“Spies of No Country,” the new book from award-winning author Matti Friedman, recounts the extraordinary genesis of Israel’s pre-state clandestine security service, which laid the foundations for the modern-day Mossad.
Following the adventures of a handful of young undercover agents in the Palmach’s ragtag Arab Section, Friedman accompanies them across enemy lines as they mingle with Arab refugees fleeing the War of Independence, establish their clandestine foothold in the bazaars and backstreets of Beirut, and try to infiltrate the Jordanian-held half of Jerusalem.
I will interview Matti Friedman about his new book at the Israel launch of “Spies of No Country” hosted in partnership with Beit Avi Chai in Jerusalem, on Wednesday, April 10. Books will be on sale for signing by the author.
Based on firsthand interviews and previously classified documents from Israel’s most secret archives, Friedman recounts the real-life stories that read like spy fiction: concealed radios with antennas disguised as washing lines; buried caches of weapons and explosives; nighttime landings on enemy beaches; sudden disappearances; arrest; torture and death.
Readers hoping for undercover Jewish Jason Bournes will be disappointed, however: There are no great intelligence coups or history-turning assassinations. The richness of these young men’s stories lies almost in their banality – the daily struggle with tension and boredom, the constant fear of discovery, their ingenuity in creating new identities and lifestyles in the heart of an enemy country.
Isolated, surrounded and cut off from the fledgling state as it struggles to survive the onslaught of seven Arab armies, they are the original mista’arvim – “ones who become like Arabs” – now playing the starring roles in “Fauda” on Netflix. The young spies risk their lives collecting information, identifying potential targets and mapping out the first secret steps toward establishing the world’s most admired intelligence service.
“Spies of No Country” completes a loose trilogy alongside Friedman’s two previous books. “The Aleppo Codex” is a thrilling investigation into the disappearance, smuggling, retrieval and mysterious cannibalizing of a thousand-year old Torah manuscript once housed in Syria and revered by generations as the authoritative text of the Hebrew Bible. “Pumpkinflowers” is the wrenching firsthand account of a soldier’s military service in Israel’s security zone in southern Lebanon. In his latest work, Friedman returns to the soil of Lebanon, the setting of his second book, in the company of the Arabic-speaking Jewish spies and smugglers, the protagonists of his first book.
Friedman is a veteran former reporter for the Associated Press and The Times of Israel, and his honed journalistic skills are here on full display. At the heart of “Spies of No Country” are two exceptional treasure troves of information that only an experienced multilingual journalist could ever hope to unearth.
First, there are Friedman’s four heroes – or perhaps anti-heroes – the three young immigrants from Syria and Yemen and their Palestine-born colleague through whose recruitment, training and field assignments we learn the story of the Arab Section. The author stumbles across them by chance, not because he is planning to write about them – he didn’t even know of their activities at first – but because Friedman has “learned over years as a reporter that time spent with old spies is never wasted.”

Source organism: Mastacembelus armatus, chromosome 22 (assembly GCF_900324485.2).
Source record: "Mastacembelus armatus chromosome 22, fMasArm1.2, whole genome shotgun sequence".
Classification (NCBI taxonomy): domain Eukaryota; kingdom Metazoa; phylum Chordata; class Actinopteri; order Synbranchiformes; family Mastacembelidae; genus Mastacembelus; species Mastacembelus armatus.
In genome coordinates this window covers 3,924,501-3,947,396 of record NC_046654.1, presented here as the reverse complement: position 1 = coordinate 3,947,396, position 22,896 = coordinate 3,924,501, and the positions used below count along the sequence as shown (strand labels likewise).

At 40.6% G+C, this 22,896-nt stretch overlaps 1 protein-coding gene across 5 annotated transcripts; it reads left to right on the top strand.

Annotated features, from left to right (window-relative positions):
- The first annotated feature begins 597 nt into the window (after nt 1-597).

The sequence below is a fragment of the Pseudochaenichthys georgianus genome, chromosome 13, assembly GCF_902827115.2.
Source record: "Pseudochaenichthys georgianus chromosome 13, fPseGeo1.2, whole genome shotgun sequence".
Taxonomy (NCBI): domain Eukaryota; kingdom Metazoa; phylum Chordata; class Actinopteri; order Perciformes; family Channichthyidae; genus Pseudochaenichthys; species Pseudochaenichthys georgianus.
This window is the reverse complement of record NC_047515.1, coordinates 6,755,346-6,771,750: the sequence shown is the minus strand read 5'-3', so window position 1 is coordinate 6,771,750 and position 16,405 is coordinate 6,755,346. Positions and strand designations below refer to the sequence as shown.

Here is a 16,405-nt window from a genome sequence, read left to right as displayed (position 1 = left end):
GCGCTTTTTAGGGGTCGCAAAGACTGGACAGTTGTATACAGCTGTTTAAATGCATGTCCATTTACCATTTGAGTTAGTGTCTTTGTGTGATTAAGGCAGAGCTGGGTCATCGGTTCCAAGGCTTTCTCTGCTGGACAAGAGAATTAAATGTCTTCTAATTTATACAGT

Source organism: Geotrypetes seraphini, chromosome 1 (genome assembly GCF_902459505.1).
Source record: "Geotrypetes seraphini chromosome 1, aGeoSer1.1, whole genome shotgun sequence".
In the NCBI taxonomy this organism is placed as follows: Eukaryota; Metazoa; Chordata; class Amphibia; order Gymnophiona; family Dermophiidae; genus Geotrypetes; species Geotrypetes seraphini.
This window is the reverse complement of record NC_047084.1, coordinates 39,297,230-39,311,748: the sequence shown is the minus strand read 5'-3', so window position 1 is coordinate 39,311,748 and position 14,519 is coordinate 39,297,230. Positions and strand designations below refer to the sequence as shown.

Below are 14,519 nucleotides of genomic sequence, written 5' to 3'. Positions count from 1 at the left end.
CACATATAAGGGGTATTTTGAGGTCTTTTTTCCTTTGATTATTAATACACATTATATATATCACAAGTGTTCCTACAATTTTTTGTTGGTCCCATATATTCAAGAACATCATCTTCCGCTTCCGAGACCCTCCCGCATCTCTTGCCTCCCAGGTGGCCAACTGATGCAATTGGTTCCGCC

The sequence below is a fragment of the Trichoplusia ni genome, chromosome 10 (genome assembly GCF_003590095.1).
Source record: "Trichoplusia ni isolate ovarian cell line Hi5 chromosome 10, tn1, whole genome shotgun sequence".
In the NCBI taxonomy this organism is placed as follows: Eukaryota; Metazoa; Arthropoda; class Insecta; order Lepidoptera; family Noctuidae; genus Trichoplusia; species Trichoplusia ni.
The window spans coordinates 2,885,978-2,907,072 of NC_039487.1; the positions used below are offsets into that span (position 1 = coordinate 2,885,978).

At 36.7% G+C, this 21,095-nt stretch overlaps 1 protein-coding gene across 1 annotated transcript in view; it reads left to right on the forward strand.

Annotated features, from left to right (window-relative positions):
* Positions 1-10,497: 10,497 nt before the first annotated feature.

The reporters’ curiosity that leads to Friedman’s meeting and blossoming relationship with 93-year-old, Aleppo-born Isaac Shoshan, as the book is nearing completion, leads to his discovery of this largely ignored chapter in the history of Israel’s early years, and introductions to the stories of the other three men.
Friedman’s second journalistic achievement is not to be satisfied with the colorful stories he hears once he’s met his main characters. Pursuing the threads like an investigative reporter, Friedman finds two histories of the Arab Section – neither translated from the Hebrew, both now out of print, one of them written by Gamliel, one of his four protagonists. Nor does he stop there, rather goes on to unearth unpublished testimonies from other members of the section who have already died, unpublished photographs, and documents from the archives of Israel’s military and the Hagana pre-state forces – many of them declassified and referenced here for the first time at Friedman’s request.
Even with this rich vein of information, “Spies of No Country” might not have succeeded were it not for Friedman’s natural skills as a storyteller. He brings to life some wonderful characters, including the teacher Sam’an, worshiped by the ragtag collection he tries to mold into a secret service.
Meanwhile, his recruits grapple with their position as Arabic-speaking Jews in a Hebrew community, and as non-Europeans in a society straining to become a beacon of Westernized culture. Later, Sam’an would become one of Israel’s most revered spymasters, and instructor of the country’s most famous spy, Eli Cohen.
The result, as Friedman says, is not a comprehensive history of Israel’s intelligence service or even the Arab Section. It is rather a snapshot of four young men engaged in clandestine work in Haifa and Beirut during “twenty pivotal months” from January 1948 to August 1949, when the state of Israel was being born, and then fighting for its young life. This is the story of their part in that struggle.
‘Spies of No Country’: Book Launch with Matti Friedman
In association with Beit Avi Chai
8:30 p.m., Wednesday, April 10
Beit Avi Chai, King George St., Jerusalem
Tickets NIS 40 HERE
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